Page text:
Tuesday, 16 December 2008
Bob Wade: The Father of Modern English Chess
The funeral of Bob Wade (1921-2008) was held at Eltham Crematorium on Tuesday 16 December at 10.15am. There was a very large turn out of people for this great man of chess - so much so that the stalls was soon filled and many people had to stand in the large auditorium.
I took a few photos of people who came to the funeral, and have scanned in the programme - click here
The speakers included Jon Speelman (who referred to Bob as his first and only teacher); David Anderton (who gave a warm and witty appreciation of Bob); Malena Griffiths (who spoke about Bob's enormous contribution to women's and junior chess); and Tony Gkountintas (who was a close friend and neighbour).
Amongst those present at the funeral: Murray Chandler (who travelled from New Zealand to be there), Stuart Conquest, Jovanka Houska, Michael Stean, Stewart Reuben, Malcolm Pein, William Watson, Ray Keene, Peter Wells, Jonathan Mestel, David Levy, Robert Bellin, Shaun Taulbut, Les Blackstock, Henry Mutkin, David Sedgwick, Jane Seymour, Peter and Rose-Marie Hannan, Peter Wilson, Peter Kemmis Betty, Tony Stebbings, Alan Hanreck, Bill Linton, Michael Bolan, Mario Houska, Alan Martin, Brian Smith... and many, many more. Bob's surviving brother and sister (he was one of seven children) are elderly and it was too far for them to travel.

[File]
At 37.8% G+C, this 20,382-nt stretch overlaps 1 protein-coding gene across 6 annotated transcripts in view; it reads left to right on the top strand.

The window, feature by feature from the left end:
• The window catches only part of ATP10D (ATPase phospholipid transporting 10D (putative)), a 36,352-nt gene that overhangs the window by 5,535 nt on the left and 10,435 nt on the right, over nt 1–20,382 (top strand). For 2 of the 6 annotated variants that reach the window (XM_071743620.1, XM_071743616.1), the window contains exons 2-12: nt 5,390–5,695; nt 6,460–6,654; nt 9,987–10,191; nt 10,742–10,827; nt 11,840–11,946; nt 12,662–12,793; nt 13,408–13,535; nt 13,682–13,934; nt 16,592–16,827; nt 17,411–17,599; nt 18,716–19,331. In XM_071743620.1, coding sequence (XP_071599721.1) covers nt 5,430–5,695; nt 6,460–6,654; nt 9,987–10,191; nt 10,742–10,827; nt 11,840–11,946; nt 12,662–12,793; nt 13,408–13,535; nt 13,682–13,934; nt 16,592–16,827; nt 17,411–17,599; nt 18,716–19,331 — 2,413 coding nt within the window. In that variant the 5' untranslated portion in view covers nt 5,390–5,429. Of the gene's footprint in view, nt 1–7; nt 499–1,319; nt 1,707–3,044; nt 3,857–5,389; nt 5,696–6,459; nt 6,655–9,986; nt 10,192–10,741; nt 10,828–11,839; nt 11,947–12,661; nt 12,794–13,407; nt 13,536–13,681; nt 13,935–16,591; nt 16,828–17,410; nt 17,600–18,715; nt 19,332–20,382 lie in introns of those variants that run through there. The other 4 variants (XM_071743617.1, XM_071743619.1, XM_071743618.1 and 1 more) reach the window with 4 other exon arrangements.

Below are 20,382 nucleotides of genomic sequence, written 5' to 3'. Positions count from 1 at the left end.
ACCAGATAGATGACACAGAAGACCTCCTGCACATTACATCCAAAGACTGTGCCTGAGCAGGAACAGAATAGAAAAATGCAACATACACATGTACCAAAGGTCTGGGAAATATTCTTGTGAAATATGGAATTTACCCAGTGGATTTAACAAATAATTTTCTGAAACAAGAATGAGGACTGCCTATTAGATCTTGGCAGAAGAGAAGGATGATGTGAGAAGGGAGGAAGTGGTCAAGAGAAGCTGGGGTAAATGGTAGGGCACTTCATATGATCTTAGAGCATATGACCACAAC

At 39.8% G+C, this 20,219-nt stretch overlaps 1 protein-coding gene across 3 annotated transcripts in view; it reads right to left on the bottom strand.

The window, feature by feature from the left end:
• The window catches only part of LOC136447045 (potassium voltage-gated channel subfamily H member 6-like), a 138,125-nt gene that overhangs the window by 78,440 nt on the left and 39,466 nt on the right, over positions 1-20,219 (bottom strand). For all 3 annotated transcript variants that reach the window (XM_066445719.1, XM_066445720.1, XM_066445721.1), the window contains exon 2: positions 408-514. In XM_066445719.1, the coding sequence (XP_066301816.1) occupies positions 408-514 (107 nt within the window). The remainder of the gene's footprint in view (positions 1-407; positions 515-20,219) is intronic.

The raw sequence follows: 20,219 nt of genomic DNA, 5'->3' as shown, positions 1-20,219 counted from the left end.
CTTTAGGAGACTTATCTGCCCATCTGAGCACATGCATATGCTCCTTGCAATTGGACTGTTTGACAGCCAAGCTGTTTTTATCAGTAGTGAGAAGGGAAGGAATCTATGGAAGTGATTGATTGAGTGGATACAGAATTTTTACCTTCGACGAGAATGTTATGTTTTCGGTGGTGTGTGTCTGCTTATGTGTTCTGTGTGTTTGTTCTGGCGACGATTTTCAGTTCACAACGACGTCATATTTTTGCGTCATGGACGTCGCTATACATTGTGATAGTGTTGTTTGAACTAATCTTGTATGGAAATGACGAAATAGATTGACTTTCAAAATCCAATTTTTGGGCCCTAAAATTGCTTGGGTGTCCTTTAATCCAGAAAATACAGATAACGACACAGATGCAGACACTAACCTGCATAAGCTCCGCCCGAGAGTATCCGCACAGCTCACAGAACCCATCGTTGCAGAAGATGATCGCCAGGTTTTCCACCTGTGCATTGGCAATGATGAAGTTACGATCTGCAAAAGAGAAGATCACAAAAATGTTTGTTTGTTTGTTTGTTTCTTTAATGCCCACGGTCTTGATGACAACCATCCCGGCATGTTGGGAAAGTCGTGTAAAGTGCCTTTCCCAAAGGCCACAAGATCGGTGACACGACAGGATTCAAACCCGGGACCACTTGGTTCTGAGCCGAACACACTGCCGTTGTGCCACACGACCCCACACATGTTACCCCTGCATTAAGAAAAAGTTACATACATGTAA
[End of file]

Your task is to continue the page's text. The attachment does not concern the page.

In his appreciation, David Anderton referred to Bob as "the father of modern English chess" - and that is an excellent summary of a man who did so many things in chess. Sad though the occasion was, David's speech was peppered with wit, tailored to an audience which knew Bob well and loved him as much for his occasional moments of fatherly rage as for his (much more frequent) good humour. Looking round at familiar faces in the audience, David said: "there can be few of us who didn't feel the sharp edge of his tongue at some point" and the many chuckles in the audience confirmed the truth of this statement. As David said, "Bob was as fierce in debate as he was over the board" - but it was all geared towards the greater good of chess. David had been Bob's captain for Olympiad teams - "he was never the easiest man to tell he had been benched". But actually these little outbursts were very endearing. Bob didn't have it in him to get cross for long and within minutes he was at great pains to kiss and make up.
A very great man and completely irreplaceable. We shall all miss him. RIP
Obituary of Bob Wade (by Leonard Barden in the Guardian)